Monday, June 11, 2018

Bach - The Well Tempered Clavier Book II, Nos. 1-6

In the court and church appointments that Johann Sebastian Bach had throughout his life, he was not only required to compose and lead the musicians in performance, but to teach them as well. He himself was taught the basics of music by his older brother after the death of his parents. But his innate curiosity lead him to copy out music of other composers to learn all he could. This was a common occurrence of the time as most music was not published and if it circulated at all it was in the form of hand-made copies. So Bach was probably an autodidact to a large degree.

By copying and filtering the music of others through his mind, he created his own way of doing things, which in turn made him an excellent teacher.

The preludes and fugues of the Well Tempered Clavier were written and used to instruct and entertain students and musicians. Leave it to the creative urge of Bach to write not just one set of 24 preludes  and fugues, but two. But the differences in the two books are evidence that Bach didn't repeat himself with the second set.

The second book of the Well Tempered Clavier appeared roughly twenty years after the first volume, and Bach surely did not remain static. His style broadened, he encompassed more of the current trends in composing. While it can be said that the first book is more obviously geared to instruction, the second book is not as clear cut.


Prelude and Fugue No. 1 In C Major, BWV 870 - As in the first prelude of Book I, this prelude emphasizes harmonic progressions. But within those progressions occur snippets of melodies and themes, examples of how Bach could weave harmony and counterpoint into very satisfying music that makes profound musical sense.

The 3-voice fugue that follows has a subject that is 4 bars long, with a rest in the middle of it. Next the mildly declamatory prelude that precedes it, the fugue has a little bit of rhythmic bounce.


Prelude and Fugue No. 2 In C Minor, BWV 871 - C minor has been a key of passion and drama to many composers, and Bach wrote a dramatic prelude/ toccata in C minor in the first book. This prelude is decidedly less so. Any drama it has isn't obvious, and it is almost entirely written in two parts.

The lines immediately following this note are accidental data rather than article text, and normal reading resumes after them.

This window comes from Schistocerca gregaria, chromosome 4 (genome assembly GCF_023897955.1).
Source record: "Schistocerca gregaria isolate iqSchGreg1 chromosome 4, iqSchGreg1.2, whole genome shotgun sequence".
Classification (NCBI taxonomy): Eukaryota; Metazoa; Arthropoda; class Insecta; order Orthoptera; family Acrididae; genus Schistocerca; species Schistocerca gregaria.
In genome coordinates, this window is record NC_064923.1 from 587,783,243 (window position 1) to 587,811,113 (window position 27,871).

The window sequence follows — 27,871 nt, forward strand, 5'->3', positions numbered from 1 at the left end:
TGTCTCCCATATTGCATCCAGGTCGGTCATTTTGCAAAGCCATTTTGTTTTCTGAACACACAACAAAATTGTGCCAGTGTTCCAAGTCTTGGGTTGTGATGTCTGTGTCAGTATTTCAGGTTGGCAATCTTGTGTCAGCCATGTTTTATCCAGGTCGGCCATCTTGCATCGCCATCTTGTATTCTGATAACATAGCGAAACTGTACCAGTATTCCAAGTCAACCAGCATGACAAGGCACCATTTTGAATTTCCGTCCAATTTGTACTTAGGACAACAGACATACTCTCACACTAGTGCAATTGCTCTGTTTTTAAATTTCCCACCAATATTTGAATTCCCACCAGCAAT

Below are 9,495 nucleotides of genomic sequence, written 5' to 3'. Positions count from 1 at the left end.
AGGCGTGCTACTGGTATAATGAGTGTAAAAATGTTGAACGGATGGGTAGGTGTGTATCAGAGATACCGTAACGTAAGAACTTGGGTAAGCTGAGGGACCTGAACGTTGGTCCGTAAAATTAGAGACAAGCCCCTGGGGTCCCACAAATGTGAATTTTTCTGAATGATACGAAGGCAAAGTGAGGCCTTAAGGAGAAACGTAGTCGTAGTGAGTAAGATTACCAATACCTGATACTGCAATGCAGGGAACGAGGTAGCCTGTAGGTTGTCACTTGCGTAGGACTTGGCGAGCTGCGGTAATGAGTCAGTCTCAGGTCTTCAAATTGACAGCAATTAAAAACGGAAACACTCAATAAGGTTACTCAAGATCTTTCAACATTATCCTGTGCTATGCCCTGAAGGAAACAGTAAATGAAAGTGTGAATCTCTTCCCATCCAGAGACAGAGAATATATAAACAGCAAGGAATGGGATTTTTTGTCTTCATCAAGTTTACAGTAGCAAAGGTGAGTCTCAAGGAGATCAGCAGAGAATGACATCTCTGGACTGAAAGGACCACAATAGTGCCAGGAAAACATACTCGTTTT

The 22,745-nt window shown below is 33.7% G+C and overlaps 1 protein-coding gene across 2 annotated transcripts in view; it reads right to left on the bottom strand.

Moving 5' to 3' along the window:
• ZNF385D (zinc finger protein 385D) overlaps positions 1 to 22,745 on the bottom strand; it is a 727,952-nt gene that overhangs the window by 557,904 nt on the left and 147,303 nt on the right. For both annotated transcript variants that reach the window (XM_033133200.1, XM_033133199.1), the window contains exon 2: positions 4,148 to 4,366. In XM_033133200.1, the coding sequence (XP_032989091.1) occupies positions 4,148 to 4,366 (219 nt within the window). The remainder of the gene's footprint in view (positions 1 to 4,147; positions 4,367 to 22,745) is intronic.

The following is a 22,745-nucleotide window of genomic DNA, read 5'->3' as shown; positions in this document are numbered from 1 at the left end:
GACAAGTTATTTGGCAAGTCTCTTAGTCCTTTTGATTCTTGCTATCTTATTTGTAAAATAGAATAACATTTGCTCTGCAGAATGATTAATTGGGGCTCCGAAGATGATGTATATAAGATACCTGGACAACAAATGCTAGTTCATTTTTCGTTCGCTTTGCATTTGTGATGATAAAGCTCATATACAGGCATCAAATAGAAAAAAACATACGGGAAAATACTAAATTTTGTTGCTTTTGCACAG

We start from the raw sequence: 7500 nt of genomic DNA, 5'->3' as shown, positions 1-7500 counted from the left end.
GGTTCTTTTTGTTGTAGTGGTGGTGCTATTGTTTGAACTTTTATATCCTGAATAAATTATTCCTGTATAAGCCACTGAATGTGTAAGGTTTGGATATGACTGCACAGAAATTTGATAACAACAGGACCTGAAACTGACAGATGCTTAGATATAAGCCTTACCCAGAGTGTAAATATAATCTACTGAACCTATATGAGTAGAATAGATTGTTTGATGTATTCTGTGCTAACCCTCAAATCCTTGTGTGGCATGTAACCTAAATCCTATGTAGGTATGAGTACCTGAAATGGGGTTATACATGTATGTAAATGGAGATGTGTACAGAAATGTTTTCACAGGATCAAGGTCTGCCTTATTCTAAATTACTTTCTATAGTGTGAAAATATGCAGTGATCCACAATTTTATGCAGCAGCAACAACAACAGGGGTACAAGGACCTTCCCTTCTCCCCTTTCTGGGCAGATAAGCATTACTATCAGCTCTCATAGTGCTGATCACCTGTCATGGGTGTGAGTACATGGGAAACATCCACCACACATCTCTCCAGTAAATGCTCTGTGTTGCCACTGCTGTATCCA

At only 28 bars, this fugue is somewhat short on the page. The subject is but one measure long, and Bach works out the fugue in a simpler form.


Prelude and Fugue No. 3 In C-sharp Major, BWV 872 - The only music Bach wrote in the key of C-sharp major is contained within the Well Tempered Clavier. The prelude of the first book is a brilliant piece, while this one is more studied and introverted and sounds akin to the C major prelude in the first book. There is a shift from 4/4 time to 3/8 time near the end and the music becomes a short fugato.
This 3-voiced fugue has a subject of only 5 notes, with the second entry coming before the first statement of it is complete.


Prelude and Fugue No. 4 In C-sharp Minor, BWV 873 - There was not always a particular feeling or emotion Bach conveyed with specific keys, but the key of C-sharp minor seems to be one of them. As in the first book, this prelude has a feeling of sadness. It is written in 3 voices throughout.

The fugue is in contrast to the prelude. It is written in 12/16 time, a compound meter of 4/4 time that implies a quick tempo. There is an interesting chromatic section within it.

Prelude and Fugue No. 5 In D Major, BWV 874 - The prelude opens with a fanfare and proceeds like a dance from one of Bach's sets of dance pieces.  The first section is repeated, rather like a Scarlatti sonata, and some have conjectured that Bach knew about the development of sonata form. The theme bounces around the voices, and is answered as it makes its way to the end.
The 4-voiced fugue is stately and refined.


Prelude and Fugue No.6 In D Minor, BWV 875 - Written in two parts, a brilliant companion piece to the D minor prelude of Book One.
An interesting subject with a chromatic section in the eighth notes, and a complex set of note values from sixteenth triplets, sixteenth notes, and eighth notes.



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